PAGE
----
Tech Note: The “Email an Article” Makeover, Now Mobile-Friendly
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In the past few days I’ve been working on a part of the LGF site that’s been woefully neglected for too long: our “Email an Article” feature, which you get to by clicking the little envelope icon below each article — the one that looks like this:
Would you believe this code hasn’t been seriously worked on for 10 years?
In a way it’s kind of cool that it was still functional despite the lack of attention, but with the advent of mobile devices it really started to show its age. The idea of the feature is to send a nicely formatted HTML email that contains most of the article, with images and links and all that good stuff. (It also includes an alternate non-HTML version for people who don’t want HTML in their emails.)
But on mobile devices, this HTML code was … well … less than optimal. Not perfect. Oh, let’s face it, it sucked. On some mobile devices it looked OK, but was shrunken down to an unreadable tiny size because it wasn’t scaled to the mobile screen. On other mobile devices it looked flat out awful, because they didn’t support CSS properly, or a myriad of other reasons.
The thing about mobile HTML email is that it’s a real nightmare to code, with so many devices out there, each with its own quirks and bugs. That’s one reason why I hadn’t done much with the code for a long time, because it was a daunting task.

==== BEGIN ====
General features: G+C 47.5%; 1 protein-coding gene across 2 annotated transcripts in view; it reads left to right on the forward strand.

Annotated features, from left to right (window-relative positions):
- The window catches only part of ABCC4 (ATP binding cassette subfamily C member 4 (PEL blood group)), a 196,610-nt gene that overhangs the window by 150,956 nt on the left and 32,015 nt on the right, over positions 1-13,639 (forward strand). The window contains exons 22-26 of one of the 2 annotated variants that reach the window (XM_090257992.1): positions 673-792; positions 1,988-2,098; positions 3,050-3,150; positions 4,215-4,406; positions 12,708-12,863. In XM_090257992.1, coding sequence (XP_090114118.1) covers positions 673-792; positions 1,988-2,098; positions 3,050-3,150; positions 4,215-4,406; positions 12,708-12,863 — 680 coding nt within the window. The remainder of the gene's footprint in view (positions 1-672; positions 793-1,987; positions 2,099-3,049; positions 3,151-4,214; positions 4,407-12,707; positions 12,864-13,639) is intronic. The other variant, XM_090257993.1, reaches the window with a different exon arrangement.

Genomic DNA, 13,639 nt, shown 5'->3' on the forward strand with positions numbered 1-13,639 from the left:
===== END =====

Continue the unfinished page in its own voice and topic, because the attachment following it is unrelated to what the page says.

But I’m pleased to announce that I recently discovered an open source framework called MJML that makes all of these compatibility headaches disappear like magic. Instead of writing the HTML directly, you code it with MJML’s custom tags first, then compile it to the special HTML that works in emails. Here’s a sample of what the MJML code looks like:
<mjml> <mj-head> <mj-title>Hello MJML</mj-title> </mj-head> <mj-body> <mj-container> <mj-section> <mj-column> <mj-text> Hello World! </mj-text> </mj-column> </mj-section> </mj-container> </mj-body> </mjml>
The MJML framework gives us a vastly improved “Email an Article” feature that looks great on almost any mobile device or desktop computer. The HTML version now scales beautifully to fit the screen size of whatever device you’re using to view it, and it works even with the most troublesome email clients (I’m looking at you, Microsoft Outlook). And as a bonus, our emails now include links to share the articles to Facebook and Twitter.
I always like to end these Tech Notes with a tip for programmers, so here’s something I figured out while working with MJML that wasn’t obvious and wasn’t in their documentation.
Since I use PHP to generate the email for this feature, I build the MJML code as a string. The official docs for MJML only describe how to compile the code from a file on disk and write the resulting code back to the disk, but this seemed like way too much overhead. So I worked out a way to use PHP to pass a string into the MJML compiler and get back a string of compiled HTML code. And here it is:
<?php $mjml = '[[ MJML CODE HERE ]]'; $html = trim( shell_exec( 'echo -n ' . escapeshellarg($mjml) . ' | mjml -i -s -m' ) ); ?>
This uses PHP’s shell_exec command to pipe the MJML string to the MJML command line compiler, and return the compiled code in the variable $html. The trim command is in there just in case there’s some white space at the beginning or end of the compiled code.